The atmosphere is “very different than [in 2011] when we had the premium VOD conversations,” Regal chief Amy Miles said this morning at the MKM Partners Investor Day Conference. “Conversations” is a polite word for exhibitors’ angry response back then when they forced Universal to abandon its plan to show the Ben Stiller-Eddie Murphy caper comedy Tower Heist on VOD just three weeks after it opened in theaters. But studios have pretty much given up any talk about offering new releases directly to consumers in the two-month period when films are still in theaters, she says. “When we look at most recent trends in windowing it’s not encroaching on theatrical” as studios look for help to encourage people to stop renting films and buy movie digital downloads. Regal is glad to help: “We can partner with studios and say, ‘We have this great data base’ ” from its Crown Club loyalty program that includes members’ movie preferences. Exhibitors are in no mood, though, to make financial concessions to help studios that are licking their wounds from the summer’s over-supply of big-budget action and family films. “Studios are doing a lot of things to adjust the cost side of their models,” she says, but “meaningful gains are not going to come from our side.” She doesn’t fear that studios will retrench to the point where theaters won’t have enough strong films. “I don’t expect the next few years to look much different from the last 20 or 30 years.”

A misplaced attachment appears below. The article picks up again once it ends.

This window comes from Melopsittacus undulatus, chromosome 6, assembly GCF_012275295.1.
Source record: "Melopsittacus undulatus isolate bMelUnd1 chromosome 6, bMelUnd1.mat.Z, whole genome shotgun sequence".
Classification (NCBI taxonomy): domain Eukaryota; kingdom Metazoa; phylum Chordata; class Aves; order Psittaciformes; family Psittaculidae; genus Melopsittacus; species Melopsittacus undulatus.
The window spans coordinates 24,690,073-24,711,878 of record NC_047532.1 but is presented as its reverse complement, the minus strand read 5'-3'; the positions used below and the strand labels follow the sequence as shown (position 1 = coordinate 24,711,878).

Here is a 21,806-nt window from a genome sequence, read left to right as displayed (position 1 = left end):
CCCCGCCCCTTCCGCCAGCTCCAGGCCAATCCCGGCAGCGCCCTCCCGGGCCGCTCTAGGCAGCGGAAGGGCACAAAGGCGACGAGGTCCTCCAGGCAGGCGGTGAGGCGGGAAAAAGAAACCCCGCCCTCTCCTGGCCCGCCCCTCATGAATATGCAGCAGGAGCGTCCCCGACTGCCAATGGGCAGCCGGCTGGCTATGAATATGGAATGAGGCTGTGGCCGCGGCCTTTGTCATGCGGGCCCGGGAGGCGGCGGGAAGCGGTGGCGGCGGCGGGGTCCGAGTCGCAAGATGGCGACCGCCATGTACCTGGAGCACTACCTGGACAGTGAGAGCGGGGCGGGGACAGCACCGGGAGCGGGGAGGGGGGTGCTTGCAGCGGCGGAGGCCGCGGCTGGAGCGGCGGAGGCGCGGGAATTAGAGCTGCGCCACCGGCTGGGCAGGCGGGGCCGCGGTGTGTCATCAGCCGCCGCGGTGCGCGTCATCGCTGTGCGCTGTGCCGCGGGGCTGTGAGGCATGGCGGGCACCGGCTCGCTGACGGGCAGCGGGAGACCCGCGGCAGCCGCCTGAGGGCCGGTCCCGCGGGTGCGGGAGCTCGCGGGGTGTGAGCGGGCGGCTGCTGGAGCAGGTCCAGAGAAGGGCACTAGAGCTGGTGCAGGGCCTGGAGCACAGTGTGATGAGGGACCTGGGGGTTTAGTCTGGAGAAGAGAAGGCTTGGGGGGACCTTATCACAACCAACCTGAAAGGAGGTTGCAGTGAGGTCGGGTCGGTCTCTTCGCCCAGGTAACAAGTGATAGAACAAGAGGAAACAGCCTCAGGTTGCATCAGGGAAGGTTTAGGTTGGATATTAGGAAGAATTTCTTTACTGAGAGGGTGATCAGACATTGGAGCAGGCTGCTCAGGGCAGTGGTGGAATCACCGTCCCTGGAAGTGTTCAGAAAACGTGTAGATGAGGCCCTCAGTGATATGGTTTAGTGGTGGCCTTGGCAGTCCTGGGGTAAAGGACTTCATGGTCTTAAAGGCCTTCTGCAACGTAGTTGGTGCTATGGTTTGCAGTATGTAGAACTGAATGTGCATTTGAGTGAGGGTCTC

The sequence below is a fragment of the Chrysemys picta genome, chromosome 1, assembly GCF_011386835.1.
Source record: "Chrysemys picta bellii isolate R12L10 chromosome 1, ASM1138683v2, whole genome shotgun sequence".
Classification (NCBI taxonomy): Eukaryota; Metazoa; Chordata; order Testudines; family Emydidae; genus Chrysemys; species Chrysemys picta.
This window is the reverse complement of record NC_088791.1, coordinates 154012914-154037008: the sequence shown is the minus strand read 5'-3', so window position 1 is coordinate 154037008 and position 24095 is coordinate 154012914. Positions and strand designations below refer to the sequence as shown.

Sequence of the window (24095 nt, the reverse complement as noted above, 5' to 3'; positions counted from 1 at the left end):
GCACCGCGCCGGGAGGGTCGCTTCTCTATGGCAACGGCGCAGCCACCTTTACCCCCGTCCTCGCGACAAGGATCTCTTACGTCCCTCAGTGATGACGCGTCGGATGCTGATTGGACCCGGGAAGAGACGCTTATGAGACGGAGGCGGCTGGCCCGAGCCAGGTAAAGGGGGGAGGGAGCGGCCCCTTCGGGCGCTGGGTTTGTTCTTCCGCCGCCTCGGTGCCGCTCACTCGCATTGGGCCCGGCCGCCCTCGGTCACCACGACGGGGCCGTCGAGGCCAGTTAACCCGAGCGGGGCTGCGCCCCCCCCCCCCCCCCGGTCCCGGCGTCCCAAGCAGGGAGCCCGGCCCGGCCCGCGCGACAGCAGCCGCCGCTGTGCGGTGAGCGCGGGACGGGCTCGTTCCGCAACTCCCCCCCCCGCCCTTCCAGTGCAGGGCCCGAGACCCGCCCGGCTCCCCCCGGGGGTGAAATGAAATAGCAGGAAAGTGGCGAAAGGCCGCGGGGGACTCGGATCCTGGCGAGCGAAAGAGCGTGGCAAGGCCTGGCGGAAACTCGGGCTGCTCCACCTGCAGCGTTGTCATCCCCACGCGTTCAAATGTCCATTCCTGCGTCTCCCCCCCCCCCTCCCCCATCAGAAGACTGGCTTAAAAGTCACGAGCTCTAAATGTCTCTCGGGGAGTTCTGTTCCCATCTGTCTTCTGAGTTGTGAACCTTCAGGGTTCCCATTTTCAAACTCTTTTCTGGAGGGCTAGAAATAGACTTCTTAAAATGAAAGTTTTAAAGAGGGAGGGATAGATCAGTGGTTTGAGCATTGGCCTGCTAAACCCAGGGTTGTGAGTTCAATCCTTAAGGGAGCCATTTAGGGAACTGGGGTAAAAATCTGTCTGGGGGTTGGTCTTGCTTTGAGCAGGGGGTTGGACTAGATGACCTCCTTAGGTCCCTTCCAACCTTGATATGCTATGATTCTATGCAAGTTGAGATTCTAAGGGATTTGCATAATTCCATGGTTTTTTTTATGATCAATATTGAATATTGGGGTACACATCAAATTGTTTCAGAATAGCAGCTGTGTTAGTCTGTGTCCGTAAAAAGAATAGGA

Meanwhile Regal is still looking to buy theaters it can upgrade — including with large-screen venues where it can charge premium ticket prices. It’s also eager to entice customers to visit the concession stand. Fried cheese sticks are among the top-sellers on the chain’s expanded menus. But the concession strategy is more complicated than you might think. “We didn’t want to simply take someone who’s buying popcorn and [encourage him or her to] buy a lower margin hamburger,” CFO David Ownby says.